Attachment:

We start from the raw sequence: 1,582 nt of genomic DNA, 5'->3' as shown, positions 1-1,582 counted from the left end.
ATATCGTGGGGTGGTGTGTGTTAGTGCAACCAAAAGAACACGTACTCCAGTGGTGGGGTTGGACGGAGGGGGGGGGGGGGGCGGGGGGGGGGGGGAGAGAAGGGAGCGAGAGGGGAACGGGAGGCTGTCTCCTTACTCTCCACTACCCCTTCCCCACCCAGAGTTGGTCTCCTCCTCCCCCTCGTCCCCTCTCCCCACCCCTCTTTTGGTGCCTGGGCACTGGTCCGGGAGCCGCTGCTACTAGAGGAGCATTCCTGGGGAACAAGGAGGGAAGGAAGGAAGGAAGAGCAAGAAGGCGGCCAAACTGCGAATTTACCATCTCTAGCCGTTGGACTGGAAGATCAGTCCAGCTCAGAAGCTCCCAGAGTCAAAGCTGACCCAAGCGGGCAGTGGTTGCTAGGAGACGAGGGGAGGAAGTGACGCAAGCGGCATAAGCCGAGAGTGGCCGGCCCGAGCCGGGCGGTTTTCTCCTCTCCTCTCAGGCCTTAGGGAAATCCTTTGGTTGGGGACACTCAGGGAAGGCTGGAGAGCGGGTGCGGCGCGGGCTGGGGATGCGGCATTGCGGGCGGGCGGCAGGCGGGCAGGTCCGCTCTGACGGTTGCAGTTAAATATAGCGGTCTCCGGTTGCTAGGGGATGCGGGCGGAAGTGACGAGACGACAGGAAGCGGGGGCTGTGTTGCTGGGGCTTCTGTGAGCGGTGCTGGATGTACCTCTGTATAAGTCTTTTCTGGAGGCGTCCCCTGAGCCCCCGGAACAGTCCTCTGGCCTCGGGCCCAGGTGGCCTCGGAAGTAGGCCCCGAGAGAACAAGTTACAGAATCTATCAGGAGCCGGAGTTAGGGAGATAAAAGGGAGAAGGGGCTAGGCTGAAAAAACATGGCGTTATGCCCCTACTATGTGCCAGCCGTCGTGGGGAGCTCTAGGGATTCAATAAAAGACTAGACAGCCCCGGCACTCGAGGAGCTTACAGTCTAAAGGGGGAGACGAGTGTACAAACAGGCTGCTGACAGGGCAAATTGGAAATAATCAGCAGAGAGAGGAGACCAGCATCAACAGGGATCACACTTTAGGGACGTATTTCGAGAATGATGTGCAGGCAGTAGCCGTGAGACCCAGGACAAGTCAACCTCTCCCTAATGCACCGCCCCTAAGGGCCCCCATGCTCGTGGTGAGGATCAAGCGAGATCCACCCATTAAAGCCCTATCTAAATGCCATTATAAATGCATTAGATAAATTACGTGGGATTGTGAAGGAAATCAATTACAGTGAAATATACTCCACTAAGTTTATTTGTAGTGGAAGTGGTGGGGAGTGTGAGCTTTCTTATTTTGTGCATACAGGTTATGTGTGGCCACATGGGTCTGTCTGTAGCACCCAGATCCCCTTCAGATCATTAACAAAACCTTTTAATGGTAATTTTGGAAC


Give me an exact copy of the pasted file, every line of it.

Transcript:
We start from the raw sequence: 1,582 nt of genomic DNA, 5'->3' as shown, positions 1-1,582 counted from the left end.
ATATCGTGGGGTGGTGTGTGTTAGTGCAACCAAAAGAACACGTACTCCAGTGGTGGGGTTGGACGGAGGGGGGGGGGGGGGCGGGGGGGGGGGGGAGAGAAGGGAGCGAGAGGGGAACGGGAGGCTGTCTCCTTACTCTCCACTACCCCTTCCCCACCCAGAGTTGGTCTCCTCCTCCCCCTCGTCCCCTCTCCCCACCCCTCTTTTGGTGCCTGGGCACTGGTCCGGGAGCCGCTGCTACTAGAGGAGCATTCCTGGGGAACAAGGAGGGAAGGAAGGAAGGAAGAGCAAGAAGGCGGCCAAACTGCGAATTTACCATCTCTAGCCGTTGGACTGGAAGATCAGTCCAGCTCAGAAGCTCCCAGAGTCAAAGCTGACCCAAGCGGGCAGTGGTTGCTAGGAGACGAGGGGAGGAAGTGACGCAAGCGGCATAAGCCGAGAGTGGCCGGCCCGAGCCGGGCGGTTTTCTCCTCTCCTCTCAGGCCTTAGGGAAATCCTTTGGTTGGGGACACTCAGGGAAGGCTGGAGAGCGGGTGCGGCGCGGGCTGGGGATGCGGCATTGCGGGCGGGCGGCAGGCGGGCAGGTCCGCTCTGACGGTTGCAGTTAAATATAGCGGTCTCCGGTTGCTAGGGGATGCGGGCGGAAGTGACGAGACGACAGGAAGCGGGGGCTGTGTTGCTGGGGCTTCTGTGAGCGGTGCTGGATGTACCTCTGTATAAGTCTTTTCTGGAGGCGTCCCCTGAGCCCCCGGAACAGTCCTCTGGCCTCGGGCCCAGGTGGCCTCGGAAGTAGGCCCCGAGAGAACAAGTTACAGAATCTATCAGGAGCCGGAGTTAGGGAGATAAAAGGGAGAAGGGGCTAGGCTGAAAAAACATGGCGTTATGCCCCTACTATGTGCCAGCCGTCGTGGGGAGCTCTAGGGATTCAATAAAAGACTAGACAGCCCCGGCACTCGAGGAGCTTACAGTCTAAAGGGGGAGACGAGTGTACAAACAGGCTGCTGACAGGGCAAATTGGAAATAATCAGCAGAGAGAGGAGACCAGCATCAACAGGGATCACACTTTAGGGACGTATTTCGAGAATGATGTGCAGGCAGTAGCCGTGAGACCCAGGACAAGTCAACCTCTCCCTAATGCACCGCCCCTAAGGGCCCCCATGCTCGTGGTGAGGATCAAGCGAGATCCACCCATTAAAGCCCTATCTAAATGCCATTATAAATGCATTAGATAAATTACGTGGGATTGTGAAGGAAATCAATTACAGTGAAATATACTCCACTAAGTTTATTTGTAGTGGAAGTGGTGGGGAGTGTGAGCTTTCTTATTTTGTGCATACAGGTTATGTGTGGCCACATGGGTCTGTCTGTAGCACCCAGATCCCCTTCAGATCATTAACAAAACCTTTTAATGGTAATTTTGGAAC